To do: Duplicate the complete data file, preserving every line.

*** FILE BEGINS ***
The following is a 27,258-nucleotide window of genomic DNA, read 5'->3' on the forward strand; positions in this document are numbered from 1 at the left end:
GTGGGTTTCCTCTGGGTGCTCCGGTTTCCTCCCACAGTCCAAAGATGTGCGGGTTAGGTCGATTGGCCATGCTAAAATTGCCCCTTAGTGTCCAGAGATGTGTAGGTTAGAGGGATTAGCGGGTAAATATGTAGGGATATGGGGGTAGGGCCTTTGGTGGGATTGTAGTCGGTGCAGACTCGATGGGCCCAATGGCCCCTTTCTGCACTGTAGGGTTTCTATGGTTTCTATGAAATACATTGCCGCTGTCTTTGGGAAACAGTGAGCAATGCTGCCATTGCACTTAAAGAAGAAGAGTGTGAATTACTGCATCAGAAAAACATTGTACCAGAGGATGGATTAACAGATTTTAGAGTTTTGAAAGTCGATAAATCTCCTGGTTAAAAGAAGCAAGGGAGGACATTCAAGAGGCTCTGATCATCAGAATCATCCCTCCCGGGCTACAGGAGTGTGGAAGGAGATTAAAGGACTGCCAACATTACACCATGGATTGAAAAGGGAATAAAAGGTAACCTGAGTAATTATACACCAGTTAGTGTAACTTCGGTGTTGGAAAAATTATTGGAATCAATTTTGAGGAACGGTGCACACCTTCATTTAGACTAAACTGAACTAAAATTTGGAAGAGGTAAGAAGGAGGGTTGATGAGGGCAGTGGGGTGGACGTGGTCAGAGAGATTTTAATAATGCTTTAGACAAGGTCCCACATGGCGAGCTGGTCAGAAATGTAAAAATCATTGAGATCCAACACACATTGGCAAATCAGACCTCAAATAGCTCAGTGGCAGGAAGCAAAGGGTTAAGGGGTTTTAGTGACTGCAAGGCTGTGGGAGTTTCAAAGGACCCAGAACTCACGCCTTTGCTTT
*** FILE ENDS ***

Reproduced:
The following is a 27,258-nucleotide window of genomic DNA, read 5'->3' on the forward strand; positions in this document are numbered from 1 at the left end:
GTGGGTTTCCTCTGGGTGCTCCGGTTTCCTCCCACAGTCCAAAGATGTGCGGGTTAGGTCGATTGGCCATGCTAAAATTGCCCCTTAGTGTCCAGAGATGTGTAGGTTAGAGGGATTAGCGGGTAAATATGTAGGGATATGGGGGTAGGGCCTTTGGTGGGATTGTAGTCGGTGCAGACTCGATGGGCCCAATGGCCCCTTTCTGCACTGTAGGGTTTCTATGGTTTCTATGAAATACATTGCCGCTGTCTTTGGGAAACAGTGAGCAATGCTGCCATTGCACTTAAAGAAGAAGAGTGTGAATTACTGCATCAGAAAAACATTGTACCAGAGGATGGATTAACAGATTTTAGAGTTTTGAAAGTCGATAAATCTCCTGGTTAAAAGAAGCAAGGGAGGACATTCAAGAGGCTCTGATCATCAGAATCATCCCTCCCGGGCTACAGGAGTGTGGAAGGAGATTAAAGGACTGCCAACATTACACCATGGATTGAAAAGGGAATAAAAGGTAACCTGAGTAATTATACACCAGTTAGTGTAACTTCGGTGTTGGAAAAATTATTGGAATCAATTTTGAGGAACGGTGCACACCTTCATTTAGACTAAACTGAACTAAAATTTGGAAGAGGTAAGAAGGAGGGTTGATGAGGGCAGTGGGGTGGACGTGGTCAGAGAGATTTTAATAATGCTTTAGACAAGGTCCCACATGGCGAGCTGGTCAGAAATGTAAAAATCATTGAGATCCAACACACATTGGCAAATCAGACCTCAAATAGCTCAGTGGCAGGAAGCAAAGGGTTAAGGGGTTTTAGTGACTGCAAGGCTGTGGGAGTTTCAAAGGACCCAGAACTCACGCCTTTGCTTT